The most disadvantaged areas have lost out on funding under changes intended to “level up” schools funding, while money has been funelled to wealthier areas, the UK spending watchdog has found.
Average per-pupil funding for the most-deprived fifth of schools fell in real terms between 2017-18 and 2021-21, but increased by 2.9% for the least-deprived fifth, the National Audit Office said in a report today.
Over the same period, 58.3% of the most deprived schools saw a real-terms decrease in per-pupil funding.
Overall schools funding has increased since 2019, when the Department for Education announced that schools would get £2.6bn extra in 2020-21, £4.8bn in 2021-22 and £7.1bn in 2022-23.
But while the figures represent a 7.1% increase in real-terms funding since 2014-15, per-pupil funding in fact only increased by 0.4% in real terms over the same six-year period as pupil numbers rose.
And the NAO found that the biggest funding increases went to those areas that had received less cash in the past – which tend to be wealthier. More-deprived areas do still receive more money per pupil than less-deprived areas under the national funding formula, but the gap between the two has narrowed.
“Most London boroughs and cities with relatively high levels of deprivation, such as Nottingham and Birmingham, saw real-terms decreases in per-pupil funding allocations between 2017-18 and 2020-21,” the report said.
The funding increase followed the introduction of minimum per-pupil funding levels for all schools in England in 2018-19 as part of a new national funding formula. DfE said the change would support the government’s commitment to level up education funding – part of the “levelling-up” agenda, which aims to decrease regional disparities in wealth and productivity.
However, the NAO found that most schools – particularly those with high levels of deprivation – were unaffected, since their per-pupil allocations were already higher than the minimum funding level.
The new funding floor meant 3,150 schools – 15.6% of the total – got extra funding in 2021, to the tune of £266m. This included more than a third of schools in the least deprived quintile, but none in the most deprived group.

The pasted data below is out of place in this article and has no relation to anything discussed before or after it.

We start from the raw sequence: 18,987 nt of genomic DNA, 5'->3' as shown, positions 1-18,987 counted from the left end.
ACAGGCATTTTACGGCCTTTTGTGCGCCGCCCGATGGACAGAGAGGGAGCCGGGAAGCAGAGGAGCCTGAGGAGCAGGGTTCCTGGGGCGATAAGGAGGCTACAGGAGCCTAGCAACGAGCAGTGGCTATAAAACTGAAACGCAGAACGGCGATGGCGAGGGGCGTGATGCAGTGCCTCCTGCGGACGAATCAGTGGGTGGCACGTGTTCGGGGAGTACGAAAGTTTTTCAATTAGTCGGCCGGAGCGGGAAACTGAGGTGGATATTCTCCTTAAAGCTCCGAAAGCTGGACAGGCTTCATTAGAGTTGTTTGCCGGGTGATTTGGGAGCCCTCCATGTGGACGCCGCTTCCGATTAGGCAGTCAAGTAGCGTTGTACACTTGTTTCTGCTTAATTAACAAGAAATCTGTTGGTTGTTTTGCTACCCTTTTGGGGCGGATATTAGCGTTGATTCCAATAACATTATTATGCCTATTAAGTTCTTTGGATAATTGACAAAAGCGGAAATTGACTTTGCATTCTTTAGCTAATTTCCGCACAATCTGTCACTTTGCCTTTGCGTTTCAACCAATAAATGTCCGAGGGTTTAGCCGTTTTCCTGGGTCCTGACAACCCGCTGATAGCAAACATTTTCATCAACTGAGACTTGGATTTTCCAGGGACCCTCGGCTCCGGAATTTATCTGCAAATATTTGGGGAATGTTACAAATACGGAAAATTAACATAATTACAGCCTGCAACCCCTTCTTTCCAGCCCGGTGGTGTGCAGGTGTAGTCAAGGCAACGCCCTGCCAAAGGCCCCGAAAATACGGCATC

The report also found DfE had failed to account for the potential extra costs of dealing with the Covid-19 pandemic when it assessed cost pressures.
“While the department provided schools with funding during the early stages of the pandemic for exceptional costs, and later in 2020 to help schools cover costs arising from staff absences, several stakeholders told the NAO that this funding would be insufficient,” it added.
The report called on DfE to evaluate the impact of the national funding formula and minimum funding levels over time.
“The department should use this information to review whether it is meeting its objective of allocating funding fairly with resources matched to need, paying particular attention to the shift in the balance of funding away from more deprived schools to less deprived schools,” it said.
NAO head Gareth Davies said the report’s findings showed DfE had “met its objective of making the way it allocates school funding more transparent and consistent”, but it was “less clear whether it has met its objective of allocating funding fairly”.
“There has been a shift in the balance of funding from more deprived to less deprived local areas, ” he said. “Although more deprived areas and schools continue to receive more per-pupil funding than those that are less deprived, the difference in funding has narrowed. The department must evaluate whether this funding model is matching resources to need.”
A Department for Education spokesperson said areas with high proportions of students from disadvantaged backgrounds continued to receive the highest levels of funding under the new funding formula.
A DfE spokesperson said the national funding formula was "levelling up school funding and delivering resources where they are needed most".
"It ensures that the areas with high proportions of students from disadvantaged backgrounds are receiving the highest levels of funding, providing £6.4bn in funding for pupils with additional needs in 2021-22," they said.
“We are providing the biggest uplift to school funding in a decade – £14bn in total over the three years to 2022-23 – investing in early years education and targeting our ambitious recovery funding, worth £3bn to date, to support disadvantaged pupils aged two to 19 with their attainment.”